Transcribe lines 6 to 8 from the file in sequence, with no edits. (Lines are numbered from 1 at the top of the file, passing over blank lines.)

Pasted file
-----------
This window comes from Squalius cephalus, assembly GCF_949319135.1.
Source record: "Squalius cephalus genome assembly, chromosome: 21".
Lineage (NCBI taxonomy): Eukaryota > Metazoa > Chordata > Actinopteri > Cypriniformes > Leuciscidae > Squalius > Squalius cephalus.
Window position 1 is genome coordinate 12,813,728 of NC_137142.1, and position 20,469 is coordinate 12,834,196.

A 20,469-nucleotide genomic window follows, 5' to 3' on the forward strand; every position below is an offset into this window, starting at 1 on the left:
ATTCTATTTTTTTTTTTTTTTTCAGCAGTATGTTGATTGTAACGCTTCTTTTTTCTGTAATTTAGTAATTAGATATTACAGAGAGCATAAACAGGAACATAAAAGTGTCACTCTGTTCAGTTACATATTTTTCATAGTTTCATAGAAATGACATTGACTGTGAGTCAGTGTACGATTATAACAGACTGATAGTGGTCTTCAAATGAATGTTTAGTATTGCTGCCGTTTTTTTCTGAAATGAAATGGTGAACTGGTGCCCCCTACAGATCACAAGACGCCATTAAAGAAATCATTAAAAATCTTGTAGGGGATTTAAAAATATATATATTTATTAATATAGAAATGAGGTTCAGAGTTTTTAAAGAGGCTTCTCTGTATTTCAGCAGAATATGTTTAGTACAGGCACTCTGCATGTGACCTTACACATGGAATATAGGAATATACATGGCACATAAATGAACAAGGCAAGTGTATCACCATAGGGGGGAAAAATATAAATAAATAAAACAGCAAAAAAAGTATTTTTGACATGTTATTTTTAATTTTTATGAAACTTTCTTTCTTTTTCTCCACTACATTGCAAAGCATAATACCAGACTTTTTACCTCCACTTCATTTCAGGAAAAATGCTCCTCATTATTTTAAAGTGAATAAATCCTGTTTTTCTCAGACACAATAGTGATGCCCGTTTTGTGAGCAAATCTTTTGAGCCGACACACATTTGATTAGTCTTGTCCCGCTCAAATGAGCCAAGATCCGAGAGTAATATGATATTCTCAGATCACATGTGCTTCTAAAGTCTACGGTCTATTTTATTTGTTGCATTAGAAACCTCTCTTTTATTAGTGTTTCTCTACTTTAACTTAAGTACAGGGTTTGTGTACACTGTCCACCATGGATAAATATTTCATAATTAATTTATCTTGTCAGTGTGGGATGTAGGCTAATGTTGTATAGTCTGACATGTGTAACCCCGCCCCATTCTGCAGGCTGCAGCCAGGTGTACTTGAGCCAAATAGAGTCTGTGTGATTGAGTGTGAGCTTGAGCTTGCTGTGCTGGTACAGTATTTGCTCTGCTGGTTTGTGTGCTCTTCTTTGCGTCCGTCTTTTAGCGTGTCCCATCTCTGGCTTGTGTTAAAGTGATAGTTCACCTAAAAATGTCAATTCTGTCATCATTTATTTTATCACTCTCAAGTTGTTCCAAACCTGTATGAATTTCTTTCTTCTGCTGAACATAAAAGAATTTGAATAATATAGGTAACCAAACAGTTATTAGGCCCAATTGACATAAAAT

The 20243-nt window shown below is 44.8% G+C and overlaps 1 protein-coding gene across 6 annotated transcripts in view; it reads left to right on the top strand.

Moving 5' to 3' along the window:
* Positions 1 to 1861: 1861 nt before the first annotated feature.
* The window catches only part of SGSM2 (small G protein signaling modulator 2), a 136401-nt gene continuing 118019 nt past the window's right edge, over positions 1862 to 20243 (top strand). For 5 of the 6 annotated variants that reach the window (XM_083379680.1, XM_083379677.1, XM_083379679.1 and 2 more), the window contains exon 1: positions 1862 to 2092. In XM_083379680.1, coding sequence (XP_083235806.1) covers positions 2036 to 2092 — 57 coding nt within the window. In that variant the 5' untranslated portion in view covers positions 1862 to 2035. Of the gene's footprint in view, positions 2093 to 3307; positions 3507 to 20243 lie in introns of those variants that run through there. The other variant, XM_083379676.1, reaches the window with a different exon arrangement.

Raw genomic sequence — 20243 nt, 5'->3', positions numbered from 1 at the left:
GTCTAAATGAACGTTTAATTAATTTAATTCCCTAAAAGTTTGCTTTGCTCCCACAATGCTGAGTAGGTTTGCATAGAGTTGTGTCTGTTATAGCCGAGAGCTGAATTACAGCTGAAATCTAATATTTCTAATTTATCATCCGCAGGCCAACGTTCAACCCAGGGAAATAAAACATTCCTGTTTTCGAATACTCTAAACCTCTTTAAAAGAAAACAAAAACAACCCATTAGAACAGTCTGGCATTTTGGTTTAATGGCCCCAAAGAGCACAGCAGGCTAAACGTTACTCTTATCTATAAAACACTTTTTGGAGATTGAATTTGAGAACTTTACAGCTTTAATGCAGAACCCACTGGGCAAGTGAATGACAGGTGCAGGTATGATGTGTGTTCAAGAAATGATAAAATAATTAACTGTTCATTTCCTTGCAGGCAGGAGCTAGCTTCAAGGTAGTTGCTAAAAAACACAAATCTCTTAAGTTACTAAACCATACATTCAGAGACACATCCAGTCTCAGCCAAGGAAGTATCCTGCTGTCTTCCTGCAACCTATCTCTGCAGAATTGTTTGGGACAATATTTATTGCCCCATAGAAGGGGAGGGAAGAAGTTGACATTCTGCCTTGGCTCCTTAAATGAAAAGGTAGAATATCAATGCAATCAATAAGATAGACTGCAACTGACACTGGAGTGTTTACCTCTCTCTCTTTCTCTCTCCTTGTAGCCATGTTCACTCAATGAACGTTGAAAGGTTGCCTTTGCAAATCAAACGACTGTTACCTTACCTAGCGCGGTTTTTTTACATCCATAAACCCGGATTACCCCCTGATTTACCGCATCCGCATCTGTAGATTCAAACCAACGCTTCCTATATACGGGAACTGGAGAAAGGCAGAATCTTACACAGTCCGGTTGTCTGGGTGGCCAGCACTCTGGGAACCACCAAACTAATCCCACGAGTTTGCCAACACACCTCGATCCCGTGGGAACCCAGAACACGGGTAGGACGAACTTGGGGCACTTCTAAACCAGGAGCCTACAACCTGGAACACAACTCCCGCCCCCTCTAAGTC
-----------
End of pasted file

ATTCTATTTTTTTTTTTTTTTTCAGCAGTATGTTGATTGTAACGCTTCTTTTTTCTGTAATTTAGTAATTAGATATTACAGAGAGCATAAACAGGAACATAAAAGTGTCACTCTGTTCAGTTACATATTTTTCATAGTTTCATAGAAATGACATTGACTGTGAGTCAGTGTACGATTATAACAGACTGATAGTGGTCTTCAAATGAATGTTTAGTATTGCTGCCGTTTTTTTCTGAAATGAAATGGTGAACTGGTGCCCCCTACAGATCACAAGACGCCATTAAAGAAATCATTAAAAATCTTGTAGGGGATTTAAAAATATATATATTTATTAATATAGAAATGAGGTTCAGAGTTTTTAAAGAGGCTTCTCTGTATTTCAGCAGAATATGTTTAGTACAGGCACTCTGCATGTGACCTTACACATGGAATATAGGAATATACATGGCACATAAATGAACAAGGCAAGTGTATCACCATAGGGGGGAAAAATATAAATAAATAAAACAGCAAAAAAAGTATTTTTGACATGTTATTTTTAATTTTTATGAAACTTTCTTTCTTTTTCTCCACTACATTGCAAAGCATAATACCAGACTTTTTACCTCCACTTCATTTCAGGAAAAATGCTCCTCATTATTTTAAAGTGAATAAATCCTGTTTTTCTCAGACACAATAGTGATGCCCGTTTTGTGAGCAAATCTTTTGAGCCGACACACATTTGATTAGTCTTGTCCCGCTCAAATGAGCCAAGATCCGAGAGTAATATGATATTCTCAGATCACATGTGCTTCTAAAGTCTACGGTCTATTTTATTTGTTGCATTAGAAACCTCTCTTTTATTAGTGTTTCTCTACTTTAACTTAAGTACAGGGTTTGTGTACACTGTCCACCATGGATAAATATTTCATAATTAATTTATCTTGTCAGTGTGGGATGTAGGCTAATGTTGTATAGTCTGACATGTGTAACCCCGCCCCATTCTGCAGGCTGCAGCCAGGTGTACTTGAGCCAAATAGAGTCTGTGTGATTGAGTGTGAGCTTGAGCTTGCTGTGCTGGTACAGTATTTGCTCTGCTGGTTTGTGTGCTCTTCTTTGCGTCCGTCTTTTAGCGTGTCCCATCTCTGGCTTGTGTTAAAGTGATAGTTCACCTAAAAATGTCAATTCTGTCATCATTTATTTTATCACTCTCAAGTTGTTCCAAACCTGTATGAATTTCTTTCTTCTGCTGAACATAAAAGAATTTGAATAATATAGGTAACCAAACAGTTATTAGGCCCAATTGACATAAAAT

The 20243-nt window shown below is 44.8% G+C and overlaps 1 protein-coding gene across 6 annotated transcripts in view; it reads left to right on the top strand.

Moving 5' to 3' along the window: